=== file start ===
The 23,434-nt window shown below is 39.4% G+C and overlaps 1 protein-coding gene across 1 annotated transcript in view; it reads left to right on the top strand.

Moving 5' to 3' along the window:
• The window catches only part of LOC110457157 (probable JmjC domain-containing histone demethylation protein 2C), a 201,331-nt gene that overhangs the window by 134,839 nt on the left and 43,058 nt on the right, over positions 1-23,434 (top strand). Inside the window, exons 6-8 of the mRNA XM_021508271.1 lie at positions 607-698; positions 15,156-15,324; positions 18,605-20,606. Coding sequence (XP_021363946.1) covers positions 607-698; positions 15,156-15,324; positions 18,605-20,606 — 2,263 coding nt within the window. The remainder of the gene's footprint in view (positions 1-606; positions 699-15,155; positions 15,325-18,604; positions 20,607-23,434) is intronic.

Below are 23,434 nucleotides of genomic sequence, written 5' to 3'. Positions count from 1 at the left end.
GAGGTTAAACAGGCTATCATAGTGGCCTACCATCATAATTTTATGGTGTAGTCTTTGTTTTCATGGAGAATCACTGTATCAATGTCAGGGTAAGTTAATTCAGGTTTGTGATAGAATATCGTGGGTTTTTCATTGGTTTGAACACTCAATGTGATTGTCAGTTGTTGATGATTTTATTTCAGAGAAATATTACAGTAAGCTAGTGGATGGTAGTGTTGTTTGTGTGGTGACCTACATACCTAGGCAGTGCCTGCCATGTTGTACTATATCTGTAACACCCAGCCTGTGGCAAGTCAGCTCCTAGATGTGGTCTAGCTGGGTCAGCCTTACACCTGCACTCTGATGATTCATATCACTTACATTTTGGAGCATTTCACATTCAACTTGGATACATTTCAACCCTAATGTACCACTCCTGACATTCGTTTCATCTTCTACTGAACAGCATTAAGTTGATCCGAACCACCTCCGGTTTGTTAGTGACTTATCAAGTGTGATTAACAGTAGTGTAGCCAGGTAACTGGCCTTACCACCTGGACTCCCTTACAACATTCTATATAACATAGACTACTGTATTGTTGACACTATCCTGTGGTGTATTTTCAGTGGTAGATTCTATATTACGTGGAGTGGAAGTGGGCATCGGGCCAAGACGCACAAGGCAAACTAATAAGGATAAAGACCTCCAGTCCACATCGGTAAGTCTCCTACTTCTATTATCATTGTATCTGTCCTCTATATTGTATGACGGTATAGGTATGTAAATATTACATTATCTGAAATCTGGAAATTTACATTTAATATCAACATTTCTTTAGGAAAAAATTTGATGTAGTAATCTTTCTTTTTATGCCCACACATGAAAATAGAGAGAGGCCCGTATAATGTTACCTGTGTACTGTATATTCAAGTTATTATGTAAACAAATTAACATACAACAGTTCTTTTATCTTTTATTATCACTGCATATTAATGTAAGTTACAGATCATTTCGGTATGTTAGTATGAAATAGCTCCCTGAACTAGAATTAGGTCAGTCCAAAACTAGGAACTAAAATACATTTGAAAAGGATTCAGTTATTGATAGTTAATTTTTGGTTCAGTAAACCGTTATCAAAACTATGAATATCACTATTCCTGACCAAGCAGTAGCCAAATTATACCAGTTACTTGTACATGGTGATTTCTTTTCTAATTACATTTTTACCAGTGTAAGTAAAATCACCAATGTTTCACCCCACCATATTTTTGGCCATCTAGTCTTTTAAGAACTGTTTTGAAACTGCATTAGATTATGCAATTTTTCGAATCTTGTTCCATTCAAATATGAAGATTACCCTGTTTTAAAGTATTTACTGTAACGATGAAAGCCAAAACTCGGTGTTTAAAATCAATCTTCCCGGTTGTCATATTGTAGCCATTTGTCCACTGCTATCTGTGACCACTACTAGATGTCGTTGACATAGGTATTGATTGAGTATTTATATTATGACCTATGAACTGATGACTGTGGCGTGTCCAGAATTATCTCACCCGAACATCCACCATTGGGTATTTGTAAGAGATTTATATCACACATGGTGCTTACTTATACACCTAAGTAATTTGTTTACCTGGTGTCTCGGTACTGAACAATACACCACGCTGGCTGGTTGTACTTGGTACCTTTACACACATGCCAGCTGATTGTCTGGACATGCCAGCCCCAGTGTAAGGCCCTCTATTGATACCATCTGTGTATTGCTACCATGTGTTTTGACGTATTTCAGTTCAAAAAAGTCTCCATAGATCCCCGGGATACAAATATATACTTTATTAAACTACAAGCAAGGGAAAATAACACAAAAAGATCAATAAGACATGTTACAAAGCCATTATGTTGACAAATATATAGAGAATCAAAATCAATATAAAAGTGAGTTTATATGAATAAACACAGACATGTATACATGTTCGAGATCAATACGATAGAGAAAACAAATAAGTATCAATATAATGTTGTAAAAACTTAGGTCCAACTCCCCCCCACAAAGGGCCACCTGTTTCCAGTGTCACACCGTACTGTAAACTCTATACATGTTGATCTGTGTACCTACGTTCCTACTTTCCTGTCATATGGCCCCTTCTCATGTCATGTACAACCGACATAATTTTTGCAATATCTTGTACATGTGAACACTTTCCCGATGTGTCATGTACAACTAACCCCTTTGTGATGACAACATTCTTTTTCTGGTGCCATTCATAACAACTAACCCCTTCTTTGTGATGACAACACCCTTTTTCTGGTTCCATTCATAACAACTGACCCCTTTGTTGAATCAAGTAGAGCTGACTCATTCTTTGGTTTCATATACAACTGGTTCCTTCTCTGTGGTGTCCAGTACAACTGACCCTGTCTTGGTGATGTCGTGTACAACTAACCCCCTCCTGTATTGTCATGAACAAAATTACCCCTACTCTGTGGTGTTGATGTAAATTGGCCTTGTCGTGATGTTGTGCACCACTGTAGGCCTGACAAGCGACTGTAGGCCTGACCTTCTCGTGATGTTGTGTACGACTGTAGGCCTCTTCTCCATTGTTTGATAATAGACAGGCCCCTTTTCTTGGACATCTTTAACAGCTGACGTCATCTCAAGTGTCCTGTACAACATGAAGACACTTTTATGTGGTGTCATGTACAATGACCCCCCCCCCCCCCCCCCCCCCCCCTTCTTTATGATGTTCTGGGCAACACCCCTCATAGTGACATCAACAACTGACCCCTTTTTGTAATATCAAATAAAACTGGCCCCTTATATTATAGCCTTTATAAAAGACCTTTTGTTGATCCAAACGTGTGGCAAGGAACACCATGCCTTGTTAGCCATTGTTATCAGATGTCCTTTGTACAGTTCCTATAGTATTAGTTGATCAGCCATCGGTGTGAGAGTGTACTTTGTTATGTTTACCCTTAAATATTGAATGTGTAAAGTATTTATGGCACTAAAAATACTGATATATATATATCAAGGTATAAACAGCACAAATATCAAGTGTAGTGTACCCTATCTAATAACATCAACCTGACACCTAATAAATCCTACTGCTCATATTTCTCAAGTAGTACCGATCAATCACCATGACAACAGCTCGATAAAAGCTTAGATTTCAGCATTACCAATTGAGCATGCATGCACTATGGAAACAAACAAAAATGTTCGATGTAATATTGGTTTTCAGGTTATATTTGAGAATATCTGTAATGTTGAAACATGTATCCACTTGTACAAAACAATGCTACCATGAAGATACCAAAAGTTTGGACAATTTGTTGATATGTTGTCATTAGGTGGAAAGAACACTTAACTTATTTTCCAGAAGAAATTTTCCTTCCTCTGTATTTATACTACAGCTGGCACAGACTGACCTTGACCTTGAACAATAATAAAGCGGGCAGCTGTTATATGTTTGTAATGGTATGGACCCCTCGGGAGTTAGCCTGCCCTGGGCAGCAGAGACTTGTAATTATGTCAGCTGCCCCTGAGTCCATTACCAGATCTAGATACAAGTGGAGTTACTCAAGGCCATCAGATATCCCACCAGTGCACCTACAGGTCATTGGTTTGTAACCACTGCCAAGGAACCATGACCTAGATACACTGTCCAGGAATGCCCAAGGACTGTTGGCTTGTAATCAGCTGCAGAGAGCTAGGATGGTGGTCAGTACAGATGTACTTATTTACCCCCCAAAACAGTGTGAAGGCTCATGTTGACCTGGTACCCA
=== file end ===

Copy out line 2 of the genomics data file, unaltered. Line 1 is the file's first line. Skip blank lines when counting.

Moving 5' to 3' along the window: